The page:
As part of our Leading Women series, we want to highlight the professional challenges and career aspirations of women we work with here in Asia.
In this feature, Sophia Lim, CEO of WWF Malaysia, shares leadership learnings during the pandemic as an NGO, and how individuals and corporations can do their part to integrate sustainability into their business goals.
May Wah Chan, Regional Director at Page Executive Malaysia, speaks with Sophia Lim, CEO of WWF Malaysia to find out how companies can give back to the environment.
Q: What leadership lessons did you learn when managing the organisation during the pandemic?
These three years have passed by so fast. Like everybody else, the pandemic came out of nowhere. Nobody expected it. When the pandemic hit, one of the key learnings was taking stock. How do we continue to do our job in a landscape that has changed?
The key thing is, being an NGO, we still have to work on conservation on the ground. At the same time, the challenge is keeping our donors engaged and funds coming in, so we can carry out conservation work. So, the keyword for us is pivoting.
We had to be very quick on our feet. First, we must be able to communicate digitally, drive our fundraising programs digitally, and constantly engage with our staff. The way we pivoted and at the speed that we did were vital. However, pivoting on my own was not enough. I had a good team supporting me in navigating the pandemic. Also, our staff were aligned on the same purpose and values.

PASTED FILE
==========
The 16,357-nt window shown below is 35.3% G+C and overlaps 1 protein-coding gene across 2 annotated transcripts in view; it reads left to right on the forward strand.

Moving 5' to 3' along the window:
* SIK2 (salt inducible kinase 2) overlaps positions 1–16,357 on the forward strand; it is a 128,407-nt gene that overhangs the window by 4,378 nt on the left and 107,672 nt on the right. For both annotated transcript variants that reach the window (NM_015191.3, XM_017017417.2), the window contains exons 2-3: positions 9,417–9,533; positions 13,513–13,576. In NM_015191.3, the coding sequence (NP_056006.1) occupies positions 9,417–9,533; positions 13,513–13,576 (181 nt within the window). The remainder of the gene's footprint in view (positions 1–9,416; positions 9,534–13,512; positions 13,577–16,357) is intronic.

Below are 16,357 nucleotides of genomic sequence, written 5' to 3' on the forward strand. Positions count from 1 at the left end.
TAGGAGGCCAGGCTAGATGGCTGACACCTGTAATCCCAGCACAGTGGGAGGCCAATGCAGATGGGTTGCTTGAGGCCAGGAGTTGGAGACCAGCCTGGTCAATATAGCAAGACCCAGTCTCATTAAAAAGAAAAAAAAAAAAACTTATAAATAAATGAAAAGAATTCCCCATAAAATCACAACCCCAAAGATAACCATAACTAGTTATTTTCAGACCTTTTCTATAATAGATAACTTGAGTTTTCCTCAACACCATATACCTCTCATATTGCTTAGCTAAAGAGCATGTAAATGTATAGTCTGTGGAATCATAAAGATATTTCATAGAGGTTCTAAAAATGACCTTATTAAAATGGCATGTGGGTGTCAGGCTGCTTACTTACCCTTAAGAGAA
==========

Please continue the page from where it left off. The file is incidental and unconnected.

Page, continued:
I'm very proud to say that despite the pandemic and having to work from home, we improved our engagements twofold. This is in ways of reaching out to all our stakeholders, our webinars, and direct communication online with our donors and network offices. So, I hope that gives you a perspective on what the two years meant to us, and I'm very proud.
Q: What role do you think companies play in sustainability today?
A lot more companies are embarking on a transformational journey. This is a great opportunity, an excellent opportunity for us to ride on. And today, business and financial institutions are one of the strongest forces, if not the strongest, to drive environmental sustainability.
And many more companies are thinking about the longer term, and they recognise a critical need to balance the environment against the economics. Now, that is the landscape, so it's a great opportunity that companies to move with us. WWF has engaged with corporations very actively as we advocate with the government. And communicate with individuals, with our role as an NGO.